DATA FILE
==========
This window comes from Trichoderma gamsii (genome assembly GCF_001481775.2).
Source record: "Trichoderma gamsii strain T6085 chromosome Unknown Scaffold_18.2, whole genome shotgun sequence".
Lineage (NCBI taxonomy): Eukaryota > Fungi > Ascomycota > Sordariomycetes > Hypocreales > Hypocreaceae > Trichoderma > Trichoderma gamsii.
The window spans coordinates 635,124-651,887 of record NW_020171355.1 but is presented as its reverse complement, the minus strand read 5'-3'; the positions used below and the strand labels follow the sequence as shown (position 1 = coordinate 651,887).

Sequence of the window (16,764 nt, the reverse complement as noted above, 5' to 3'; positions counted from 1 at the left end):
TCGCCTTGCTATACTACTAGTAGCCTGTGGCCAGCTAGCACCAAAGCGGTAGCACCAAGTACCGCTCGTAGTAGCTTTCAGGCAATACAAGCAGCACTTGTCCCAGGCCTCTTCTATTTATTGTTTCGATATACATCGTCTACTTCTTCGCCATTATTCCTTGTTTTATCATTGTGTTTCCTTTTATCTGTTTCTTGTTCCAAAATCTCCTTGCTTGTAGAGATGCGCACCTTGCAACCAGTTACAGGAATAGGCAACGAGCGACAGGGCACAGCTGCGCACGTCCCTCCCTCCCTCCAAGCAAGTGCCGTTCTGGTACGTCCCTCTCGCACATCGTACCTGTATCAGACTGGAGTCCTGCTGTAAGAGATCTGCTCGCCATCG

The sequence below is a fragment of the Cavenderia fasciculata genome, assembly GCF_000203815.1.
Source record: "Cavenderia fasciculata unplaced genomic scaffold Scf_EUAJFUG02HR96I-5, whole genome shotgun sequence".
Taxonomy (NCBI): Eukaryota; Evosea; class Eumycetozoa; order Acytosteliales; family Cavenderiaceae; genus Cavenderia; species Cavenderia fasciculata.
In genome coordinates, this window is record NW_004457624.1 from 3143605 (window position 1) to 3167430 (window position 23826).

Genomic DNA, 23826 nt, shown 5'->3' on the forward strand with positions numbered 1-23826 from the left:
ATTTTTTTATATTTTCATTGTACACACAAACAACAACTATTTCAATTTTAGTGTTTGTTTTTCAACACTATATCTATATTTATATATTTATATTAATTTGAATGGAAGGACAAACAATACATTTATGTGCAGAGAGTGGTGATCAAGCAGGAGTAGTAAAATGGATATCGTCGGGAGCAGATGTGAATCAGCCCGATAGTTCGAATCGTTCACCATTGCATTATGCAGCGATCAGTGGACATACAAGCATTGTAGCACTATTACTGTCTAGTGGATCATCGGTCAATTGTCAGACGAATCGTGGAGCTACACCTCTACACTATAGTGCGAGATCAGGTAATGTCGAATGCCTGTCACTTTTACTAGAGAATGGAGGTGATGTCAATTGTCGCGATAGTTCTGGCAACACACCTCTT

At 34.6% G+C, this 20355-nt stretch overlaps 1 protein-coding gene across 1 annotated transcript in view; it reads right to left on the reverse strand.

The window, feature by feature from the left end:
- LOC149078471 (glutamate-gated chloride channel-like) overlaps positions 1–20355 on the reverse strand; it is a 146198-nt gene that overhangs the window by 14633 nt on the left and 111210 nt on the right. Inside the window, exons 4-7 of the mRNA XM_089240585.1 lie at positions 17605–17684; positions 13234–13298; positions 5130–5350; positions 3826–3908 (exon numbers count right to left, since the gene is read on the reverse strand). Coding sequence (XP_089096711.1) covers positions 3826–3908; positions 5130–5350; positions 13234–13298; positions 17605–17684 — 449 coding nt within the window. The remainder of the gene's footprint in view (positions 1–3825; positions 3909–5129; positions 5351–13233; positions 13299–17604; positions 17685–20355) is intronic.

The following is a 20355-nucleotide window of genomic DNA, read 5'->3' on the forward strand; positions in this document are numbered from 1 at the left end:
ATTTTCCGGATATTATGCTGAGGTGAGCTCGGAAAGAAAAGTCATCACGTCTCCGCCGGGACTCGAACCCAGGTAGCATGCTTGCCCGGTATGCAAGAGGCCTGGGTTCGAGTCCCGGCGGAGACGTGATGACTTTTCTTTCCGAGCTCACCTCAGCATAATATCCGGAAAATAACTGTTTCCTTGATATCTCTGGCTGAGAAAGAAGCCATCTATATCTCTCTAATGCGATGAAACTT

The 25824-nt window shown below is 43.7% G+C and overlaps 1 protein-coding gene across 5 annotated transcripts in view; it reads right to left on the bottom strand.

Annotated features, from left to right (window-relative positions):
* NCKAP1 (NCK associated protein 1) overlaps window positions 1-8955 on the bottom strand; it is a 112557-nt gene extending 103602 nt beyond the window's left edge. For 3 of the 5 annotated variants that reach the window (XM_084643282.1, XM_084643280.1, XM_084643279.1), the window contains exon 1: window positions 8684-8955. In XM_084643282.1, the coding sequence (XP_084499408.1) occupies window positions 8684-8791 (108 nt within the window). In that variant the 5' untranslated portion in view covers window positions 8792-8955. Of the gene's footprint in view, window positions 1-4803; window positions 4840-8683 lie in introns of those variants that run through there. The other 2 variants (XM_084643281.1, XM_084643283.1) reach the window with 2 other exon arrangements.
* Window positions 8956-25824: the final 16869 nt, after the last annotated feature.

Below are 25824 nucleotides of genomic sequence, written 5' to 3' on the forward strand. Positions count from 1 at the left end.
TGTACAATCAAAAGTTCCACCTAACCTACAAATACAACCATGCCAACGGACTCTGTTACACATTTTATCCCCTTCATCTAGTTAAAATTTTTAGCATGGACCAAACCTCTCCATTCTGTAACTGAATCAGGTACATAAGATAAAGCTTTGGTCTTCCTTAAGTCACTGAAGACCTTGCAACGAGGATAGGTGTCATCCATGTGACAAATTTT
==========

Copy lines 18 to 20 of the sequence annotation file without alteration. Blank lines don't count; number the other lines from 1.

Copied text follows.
The 25824-nt window shown below is 43.7% G+C and overlaps 1 protein-coding gene across 5 annotated transcripts in view; it reads right to left on the bottom strand.

Annotated features, from left to right (window-relative positions):
* NCKAP1 (NCK associated protein 1) overlaps window positions 1-8955 on the bottom strand; it is a 112557-nt gene extending 103602 nt beyond the window's left edge. For 3 of the 5 annotated variants that reach the window (XM_084643282.1, XM_084643280.1, XM_084643279.1), the window contains exon 1: window positions 8684-8955. In XM_084643282.1, the coding sequence (XP_084499408.1) occupies window positions 8684-8791 (108 nt within the window). In that variant the 5' untranslated portion in view covers window positions 8792-8955. Of the gene's footprint in view, window positions 1-4803; window positions 4840-8683 lie in introns of those variants that run through there. The other 2 variants (XM_084643281.1, XM_084643283.1) reach the window with 2 other exon arrangements.